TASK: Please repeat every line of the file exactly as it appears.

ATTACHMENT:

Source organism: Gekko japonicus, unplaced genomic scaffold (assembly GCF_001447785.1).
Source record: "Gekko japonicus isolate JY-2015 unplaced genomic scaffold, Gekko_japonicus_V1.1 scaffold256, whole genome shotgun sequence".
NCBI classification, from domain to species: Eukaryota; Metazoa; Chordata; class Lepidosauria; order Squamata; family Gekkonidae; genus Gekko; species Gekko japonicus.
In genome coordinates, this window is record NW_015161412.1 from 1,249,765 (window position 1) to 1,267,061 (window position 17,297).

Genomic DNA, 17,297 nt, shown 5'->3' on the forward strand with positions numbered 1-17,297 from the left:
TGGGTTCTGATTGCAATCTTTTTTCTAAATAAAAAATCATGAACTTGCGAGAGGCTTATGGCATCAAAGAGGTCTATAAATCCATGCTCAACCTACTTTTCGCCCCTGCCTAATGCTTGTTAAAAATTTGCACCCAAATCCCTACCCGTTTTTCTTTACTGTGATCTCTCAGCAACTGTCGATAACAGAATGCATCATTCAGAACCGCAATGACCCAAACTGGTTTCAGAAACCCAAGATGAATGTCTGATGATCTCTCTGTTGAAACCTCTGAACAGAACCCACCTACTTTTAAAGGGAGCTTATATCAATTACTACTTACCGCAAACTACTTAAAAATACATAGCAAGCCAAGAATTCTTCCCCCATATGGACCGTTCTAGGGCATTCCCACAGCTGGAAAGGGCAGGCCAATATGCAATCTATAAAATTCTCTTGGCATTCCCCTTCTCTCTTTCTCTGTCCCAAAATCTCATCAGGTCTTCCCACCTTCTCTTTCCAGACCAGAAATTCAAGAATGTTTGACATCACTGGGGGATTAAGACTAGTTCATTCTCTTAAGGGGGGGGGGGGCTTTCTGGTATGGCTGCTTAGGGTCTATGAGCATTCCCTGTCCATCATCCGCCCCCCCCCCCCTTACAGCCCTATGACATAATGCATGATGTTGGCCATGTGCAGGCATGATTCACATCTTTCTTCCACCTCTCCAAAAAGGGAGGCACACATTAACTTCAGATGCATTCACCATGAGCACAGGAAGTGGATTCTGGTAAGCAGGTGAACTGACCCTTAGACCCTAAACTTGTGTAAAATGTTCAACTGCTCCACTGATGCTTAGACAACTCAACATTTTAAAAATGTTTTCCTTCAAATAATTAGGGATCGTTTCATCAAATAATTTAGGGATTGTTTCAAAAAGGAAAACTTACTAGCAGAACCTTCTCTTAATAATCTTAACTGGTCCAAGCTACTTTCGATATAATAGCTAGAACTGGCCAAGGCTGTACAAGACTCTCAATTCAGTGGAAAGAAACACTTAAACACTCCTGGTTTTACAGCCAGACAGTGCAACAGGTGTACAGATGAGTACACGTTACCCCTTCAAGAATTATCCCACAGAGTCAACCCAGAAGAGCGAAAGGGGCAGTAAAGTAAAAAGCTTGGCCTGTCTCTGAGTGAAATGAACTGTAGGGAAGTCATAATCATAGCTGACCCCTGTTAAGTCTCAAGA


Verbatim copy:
Source organism: Gekko japonicus, unplaced genomic scaffold (assembly GCF_001447785.1).
Source record: "Gekko japonicus isolate JY-2015 unplaced genomic scaffold, Gekko_japonicus_V1.1 scaffold256, whole genome shotgun sequence".
NCBI classification, from domain to species: Eukaryota; Metazoa; Chordata; class Lepidosauria; order Squamata; family Gekkonidae; genus Gekko; species Gekko japonicus.
In genome coordinates, this window is record NW_015161412.1 from 1,249,765 (window position 1) to 1,267,061 (window position 17,297).

Genomic DNA, 17,297 nt, shown 5'->3' on the forward strand with positions numbered 1-17,297 from the left:
TGGGTTCTGATTGCAATCTTTTTTCTAAATAAAAAATCATGAACTTGCGAGAGGCTTATGGCATCAAAGAGGTCTATAAATCCATGCTCAACCTACTTTTCGCCCCTGCCTAATGCTTGTTAAAAATTTGCACCCAAATCCCTACCCGTTTTTCTTTACTGTGATCTCTCAGCAACTGTCGATAACAGAATGCATCATTCAGAACCGCAATGACCCAAACTGGTTTCAGAAACCCAAGATGAATGTCTGATGATCTCTCTGTTGAAACCTCTGAACAGAACCCACCTACTTTTAAAGGGAGCTTATATCAATTACTACTTACCGCAAACTACTTAAAAATACATAGCAAGCCAAGAATTCTTCCCCCATATGGACCGTTCTAGGGCATTCCCACAGCTGGAAAGGGCAGGCCAATATGCAATCTATAAAATTCTCTTGGCATTCCCCTTCTCTCTTTCTCTGTCCCAAAATCTCATCAGGTCTTCCCACCTTCTCTTTCCAGACCAGAAATTCAAGAATGTTTGACATCACTGGGGGATTAAGACTAGTTCATTCTCTTAAGGGGGGGGGGGGCTTTCTGGTATGGCTGCTTAGGGTCTATGAGCATTCCCTGTCCATCATCCGCCCCCCCCCCCCTTACAGCCCTATGACATAATGCATGATGTTGGCCATGTGCAGGCATGATTCACATCTTTCTTCCACCTCTCCAAAAAGGGAGGCACACATTAACTTCAGATGCATTCACCATGAGCACAGGAAGTGGATTCTGGTAAGCAGGTGAACTGACCCTTAGACCCTAAACTTGTGTAAAATGTTCAACTGCTCCACTGATGCTTAGACAACTCAACATTTTAAAAATGTTTTCCTTCAAATAATTAGGGATCGTTTCATCAAATAATTTAGGGATTGTTTCAAAAAGGAAAACTTACTAGCAGAACCTTCTCTTAATAATCTTAACTGGTCCAAGCTACTTTCGATATAATAGCTAGAACTGGCCAAGGCTGTACAAGACTCTCAATTCAGTGGAAAGAAACACTTAAACACTCCTGGTTTTACAGCCAGACAGTGCAACAGGTGTACAGATGAGTACACGTTACCCCTTCAAGAATTATCCCACAGAGTCAACCCAGAAGAGCGAAAGGGGCAGTAAAGTAAAAAGCTTGGCCTGTCTCTGAGTGAAATGAACTGTAGGGAAGTCATAATCATAGCTGACCCCTGTTAAGTCTCAAGA